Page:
Texas Wesleyan Law Review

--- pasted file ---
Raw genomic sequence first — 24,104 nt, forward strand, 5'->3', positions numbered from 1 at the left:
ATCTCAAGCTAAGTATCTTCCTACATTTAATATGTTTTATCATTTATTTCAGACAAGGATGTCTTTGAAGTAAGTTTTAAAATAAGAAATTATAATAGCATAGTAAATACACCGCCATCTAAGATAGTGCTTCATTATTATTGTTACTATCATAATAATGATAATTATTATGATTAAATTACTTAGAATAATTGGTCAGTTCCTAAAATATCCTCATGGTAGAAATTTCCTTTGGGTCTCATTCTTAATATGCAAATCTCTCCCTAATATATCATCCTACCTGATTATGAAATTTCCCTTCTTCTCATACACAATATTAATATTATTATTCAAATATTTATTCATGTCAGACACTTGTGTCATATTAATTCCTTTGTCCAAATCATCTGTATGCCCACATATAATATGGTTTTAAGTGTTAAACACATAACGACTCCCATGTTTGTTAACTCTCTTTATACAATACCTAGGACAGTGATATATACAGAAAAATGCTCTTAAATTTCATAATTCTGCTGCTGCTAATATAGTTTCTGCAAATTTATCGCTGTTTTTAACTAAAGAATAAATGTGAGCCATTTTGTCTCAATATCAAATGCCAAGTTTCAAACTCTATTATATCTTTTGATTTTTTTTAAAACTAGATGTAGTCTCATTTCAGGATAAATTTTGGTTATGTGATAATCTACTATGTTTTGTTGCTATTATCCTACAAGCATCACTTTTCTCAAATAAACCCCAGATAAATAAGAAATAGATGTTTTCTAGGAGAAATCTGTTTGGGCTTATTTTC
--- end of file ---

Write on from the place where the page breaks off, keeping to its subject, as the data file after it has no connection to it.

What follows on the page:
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Electronic discovery (e-discovery) creates issues that are fundamentally different from the issues associated with paper discovery.' In response to these differences, the United States Congress promulgated the 2006 Amendments to the Federal Rules of Civil Procedure. These amendments address a number of problems associated with e-discovery; however, they do not address many of the specific problems associated with the attorney-client privilege that arise from large amounts of electronically stored information (ESI).2 The United States House of Representatives Committee on Rules of Practice and Procedure proposed Rule 502 of Evidence (Rule 502) to address these issues. Rule 502 addresses the effects of inadvertent disclosures in discovery, and whether those inadvertent disclosures operate as waivers of the attorney-client privilege. Unfortunately, the proposed rule does not address many of the intricate situations that are present in every bankruptcy case. This Note first examines broadly the scope of ESI and e-discovery and their effect on the legal field. Next, it discusses generally the attorney- client privilege and how waiver occurs. Then this Note analyzes Rule 502 and how it addresses several problems attorneys currently face with waiver of the attorney-client privilege in e-discovery. Then, it shows how Rule 502 does not address two specific problems in the bankruptcy context. Finally, it will offer attorneys a few suggestions to insure that the client's attorney-client privilege is preserved.



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